Tag Archives: Belle

Beyond the Cliches

Beyond the Lights

by Hope Madden

Don’t let the Beyond the Lights trailer fool you. What looks like a by-the-numbers melodrama about selling your soul for success does follow a familiar trajectory, but it does a fine job with that journey.

Noni (Gugu Mbatha-Raw) teeters at the edge of superstardom: she’s just won a Billboard award for her rap duet with hip hop giant Kid Culprit (a wonderfully sketchy Richard Colson Baker – better known as Cleveland’s own Machine Gun Kelly – in his screen debut), and her first album, releasing in days, is poised to break records. But the troubled star is buckling under the pressures and compromises.

In comes Kaz (Nate Parker), or “Officer Hero” as Noni’s fans come to call him.

Yes, his grounded do-gooder character wants Noni to respect herself, and the big question is whether the pull of fame will tear them apart, which is a wildly predictable set up. But writer/director Gina Prince-Bythewood (Love & Basketball) knows what she’s doing. She certainly cobbles together a familiar frame – part Gypsy, part Glitter, part Mahogany – but somehow the final product feels, if not fresh, at least relevant.

Mbatha-Raw stands out in her second powerful performance this year, after her stunning turn in Belle. She never resorts to clichés. She’s able to craft a character with both an entirely believable public persona as well as a blossoming personality of her own. There’s not a false note in the performance.

Parker’s less effective – in fact, though he’s turned in worthy performances throughout his career, here he’s strangely wooden. Still, the two have some chemistry and Mbatha-Raw is so compelling that you’re hard press to take your eyes off her anyway.

Not that Prince-Bythewood doesn’t offer plenty of reasons to look away. Her camera misses no opportunity to draw attention to Parker’s striking physique.

Minnie Driver impresses as the stage mother, and Prince-Bythewood’s script offers plenty for her sink her teeth into. Threadbare plot aside, the writing is sharp and the direction is incisive. The opening scene confirms that this is not going to be a color by numbers affair, and the filmmaker peppers scenes with strong imagery as she gives her cast room to breathe and create memorable, dimensional characters.

The weakness of the central plot is problematic, and though the filmmaker takes advantage of the trope to draw attention to some gaping holes in our current culture, it still leaves a stale aftertaste. But if the storyline isn’t memorable, Mbatha-Raw is – and she’s worth the ticket price.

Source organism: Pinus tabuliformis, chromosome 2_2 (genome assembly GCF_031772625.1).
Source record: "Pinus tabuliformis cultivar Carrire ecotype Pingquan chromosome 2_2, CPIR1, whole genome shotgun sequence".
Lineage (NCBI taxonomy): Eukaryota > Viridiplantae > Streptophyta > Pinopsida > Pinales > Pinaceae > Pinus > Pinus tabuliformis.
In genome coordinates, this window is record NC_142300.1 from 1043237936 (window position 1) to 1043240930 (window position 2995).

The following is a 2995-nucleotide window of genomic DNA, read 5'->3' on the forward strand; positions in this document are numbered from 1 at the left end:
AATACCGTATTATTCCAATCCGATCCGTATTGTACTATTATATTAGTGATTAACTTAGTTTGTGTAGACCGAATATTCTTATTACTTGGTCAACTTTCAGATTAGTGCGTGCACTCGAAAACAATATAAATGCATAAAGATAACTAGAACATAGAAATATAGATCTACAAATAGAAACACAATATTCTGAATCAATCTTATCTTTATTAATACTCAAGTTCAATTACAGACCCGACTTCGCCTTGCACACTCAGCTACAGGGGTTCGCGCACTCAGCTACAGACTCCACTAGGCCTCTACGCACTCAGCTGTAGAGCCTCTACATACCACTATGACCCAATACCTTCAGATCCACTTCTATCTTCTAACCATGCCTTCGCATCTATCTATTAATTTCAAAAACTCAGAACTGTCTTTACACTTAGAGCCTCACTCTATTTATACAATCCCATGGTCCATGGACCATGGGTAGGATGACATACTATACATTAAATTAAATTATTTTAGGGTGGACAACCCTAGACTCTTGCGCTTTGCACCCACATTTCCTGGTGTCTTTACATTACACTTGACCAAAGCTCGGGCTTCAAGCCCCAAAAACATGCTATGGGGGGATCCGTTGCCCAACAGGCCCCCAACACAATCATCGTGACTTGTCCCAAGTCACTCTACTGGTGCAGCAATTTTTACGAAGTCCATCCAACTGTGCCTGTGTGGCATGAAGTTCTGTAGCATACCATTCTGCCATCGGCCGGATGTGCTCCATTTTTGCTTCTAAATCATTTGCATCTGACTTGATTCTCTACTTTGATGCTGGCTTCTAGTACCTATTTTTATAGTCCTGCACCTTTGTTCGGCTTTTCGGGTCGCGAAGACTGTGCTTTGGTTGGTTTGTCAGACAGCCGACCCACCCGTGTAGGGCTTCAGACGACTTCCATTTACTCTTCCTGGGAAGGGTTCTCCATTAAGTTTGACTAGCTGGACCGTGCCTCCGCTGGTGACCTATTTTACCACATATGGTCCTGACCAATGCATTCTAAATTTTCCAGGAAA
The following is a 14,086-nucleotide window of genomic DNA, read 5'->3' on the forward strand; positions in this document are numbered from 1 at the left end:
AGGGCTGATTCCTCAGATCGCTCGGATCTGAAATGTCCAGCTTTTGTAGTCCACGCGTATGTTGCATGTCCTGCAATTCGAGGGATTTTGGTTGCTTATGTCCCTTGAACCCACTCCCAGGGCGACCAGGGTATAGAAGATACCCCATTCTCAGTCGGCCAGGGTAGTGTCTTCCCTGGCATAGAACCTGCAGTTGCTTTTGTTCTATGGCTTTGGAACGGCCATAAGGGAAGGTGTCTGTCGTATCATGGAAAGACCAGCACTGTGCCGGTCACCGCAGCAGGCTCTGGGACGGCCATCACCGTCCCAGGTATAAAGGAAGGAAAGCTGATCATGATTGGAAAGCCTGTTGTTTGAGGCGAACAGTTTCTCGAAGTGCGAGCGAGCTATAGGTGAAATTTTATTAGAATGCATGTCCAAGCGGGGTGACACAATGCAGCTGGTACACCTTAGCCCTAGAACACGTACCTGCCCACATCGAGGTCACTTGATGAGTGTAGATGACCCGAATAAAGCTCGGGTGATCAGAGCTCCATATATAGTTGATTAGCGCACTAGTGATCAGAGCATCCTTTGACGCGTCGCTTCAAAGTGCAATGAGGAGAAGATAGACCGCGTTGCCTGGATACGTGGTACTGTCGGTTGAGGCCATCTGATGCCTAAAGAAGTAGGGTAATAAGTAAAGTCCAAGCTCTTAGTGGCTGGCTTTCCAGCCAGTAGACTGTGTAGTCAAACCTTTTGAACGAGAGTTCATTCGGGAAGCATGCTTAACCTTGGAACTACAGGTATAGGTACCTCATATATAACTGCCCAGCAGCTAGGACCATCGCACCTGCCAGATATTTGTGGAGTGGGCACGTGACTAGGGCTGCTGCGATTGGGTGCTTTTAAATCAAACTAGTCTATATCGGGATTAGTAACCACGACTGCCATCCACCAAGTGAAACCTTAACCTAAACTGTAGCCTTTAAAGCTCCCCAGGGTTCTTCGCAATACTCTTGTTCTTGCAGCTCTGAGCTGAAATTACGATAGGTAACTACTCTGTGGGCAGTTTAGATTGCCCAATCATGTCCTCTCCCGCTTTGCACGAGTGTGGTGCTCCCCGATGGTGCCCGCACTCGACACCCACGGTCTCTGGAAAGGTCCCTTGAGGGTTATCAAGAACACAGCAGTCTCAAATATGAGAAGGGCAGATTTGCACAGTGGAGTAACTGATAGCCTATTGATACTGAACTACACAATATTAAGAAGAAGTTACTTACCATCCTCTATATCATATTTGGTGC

A Fresh Take on History For Your Queue

Who’s in the mood for a couple of fascinating historical dramas, the kind that make you rethink your history lessons? Because Belle, releases to DVD today, and it’s the fact-based tale of a bi-racial girl raised by her aristocratic grandparents in 18th Century England. Well told and perfectly cast, with the always flawless Tom Wilkinson playing the family patriarch and a wondrous break out turn by Gugu Mbath-Raw in the lead, the film draws parallels you never knew existed between past and present.

If you’re looking for a little wilder, true ish (or at least rumored to be true) story that may cause you to rethink everything you know about British history and literature, have a gander at Anonymous. The usually unwatchably bombastic Roland Emmerich dials it back a bit – but not too much – to sketch a treacherous, traitorous, sordid story of the real William Shakespeare. Excellent performances and a savvy screenplay by John Orloff keep this one fresh and entertaining.


Portrait of a Lady



by George Wolf


A scandalous affair. An innocent child. A society obsessed with money, power, and its own prejudices.

Belle is the latest historical drama to remind us that sometimes, the past looks pretty familiar.

It’s based on the true story of Dido Elizabeth Belle, born in the 1700s as the bi-racial daughter of a slave and an Admiral in the British Navy. She was raised by members of her father’s aristocratic family, standing alone as an anachronistic mix of wealth, prestige, and brown skin.

Actually, the story of how writer Misan Sagay came to find Belle could be a movie in itself.

Inspiration leapt from a painting of Belle and her cousin, Lady Elizabeth Murray, that Sagay (who adapted Their Eyes Were Watching God for TV) encountered while in Scotland as a college student. After years of research, Sagay’s screenplay mixes fact with poetic liberties to make Belle’s story truly compelling.

The cast is letter-perfect. In the lead, Gugu Mbatha-Raw delivers a breakout performance, infusing Belle with an effective mix of intellect, wonder, spirit and hurt. As family patriarch Lord Mansfield, Tom Wilkinson is…well, Tom Wilkinson, an actor who’s seemingly impervious to missteps.

Director Amma Asante not only gives the film a fitting majestic sheen, but delicately balances Jane Austen-style period romance with serious social commentary and historical heft. At times, Belle flirts with overplaying its hand on both fronts, but Asante displays fine instincts for restraint before the storytelling takes too obvious a turn.

It is a fascinating story and a completely satisfying film. When Asante finally throws her trump card and you glimpse the inspirational portrait, it’s clear that, whatever barbs historians may throw, they can’t keep Belle from hitting a bullseye.